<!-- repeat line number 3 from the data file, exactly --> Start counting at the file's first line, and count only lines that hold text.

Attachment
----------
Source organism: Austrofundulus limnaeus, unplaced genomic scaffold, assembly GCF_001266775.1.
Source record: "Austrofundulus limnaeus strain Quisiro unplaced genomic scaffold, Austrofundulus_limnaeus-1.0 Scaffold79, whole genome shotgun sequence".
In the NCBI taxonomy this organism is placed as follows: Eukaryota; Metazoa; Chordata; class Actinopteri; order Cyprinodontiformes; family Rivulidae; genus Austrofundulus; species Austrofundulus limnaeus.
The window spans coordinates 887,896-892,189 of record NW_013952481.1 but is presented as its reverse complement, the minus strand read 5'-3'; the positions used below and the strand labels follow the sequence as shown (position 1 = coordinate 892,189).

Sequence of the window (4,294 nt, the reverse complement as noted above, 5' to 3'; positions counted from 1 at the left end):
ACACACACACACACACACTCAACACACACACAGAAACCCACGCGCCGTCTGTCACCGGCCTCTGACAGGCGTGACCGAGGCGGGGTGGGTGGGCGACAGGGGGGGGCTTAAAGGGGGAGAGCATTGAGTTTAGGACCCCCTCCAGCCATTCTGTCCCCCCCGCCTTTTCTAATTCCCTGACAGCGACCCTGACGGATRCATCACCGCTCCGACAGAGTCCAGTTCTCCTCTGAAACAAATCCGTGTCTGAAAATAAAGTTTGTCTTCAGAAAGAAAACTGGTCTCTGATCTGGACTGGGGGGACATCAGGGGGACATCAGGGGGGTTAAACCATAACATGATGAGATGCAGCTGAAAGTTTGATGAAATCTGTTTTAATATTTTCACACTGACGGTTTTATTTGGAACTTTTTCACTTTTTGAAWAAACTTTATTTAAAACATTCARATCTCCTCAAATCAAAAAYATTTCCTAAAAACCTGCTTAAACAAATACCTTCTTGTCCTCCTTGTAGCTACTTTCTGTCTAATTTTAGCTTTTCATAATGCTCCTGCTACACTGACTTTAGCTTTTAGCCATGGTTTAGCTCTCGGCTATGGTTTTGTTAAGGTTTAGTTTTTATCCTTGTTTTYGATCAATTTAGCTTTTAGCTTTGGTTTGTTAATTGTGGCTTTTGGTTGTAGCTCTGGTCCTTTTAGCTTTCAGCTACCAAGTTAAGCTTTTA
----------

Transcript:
In the NCBI taxonomy this organism is placed as follows: Eukaryota; Metazoa; Chordata; class Actinopteri; order Cyprinodontiformes; family Rivulidae; genus Austrofundulus; species Austrofundulus limnaeus.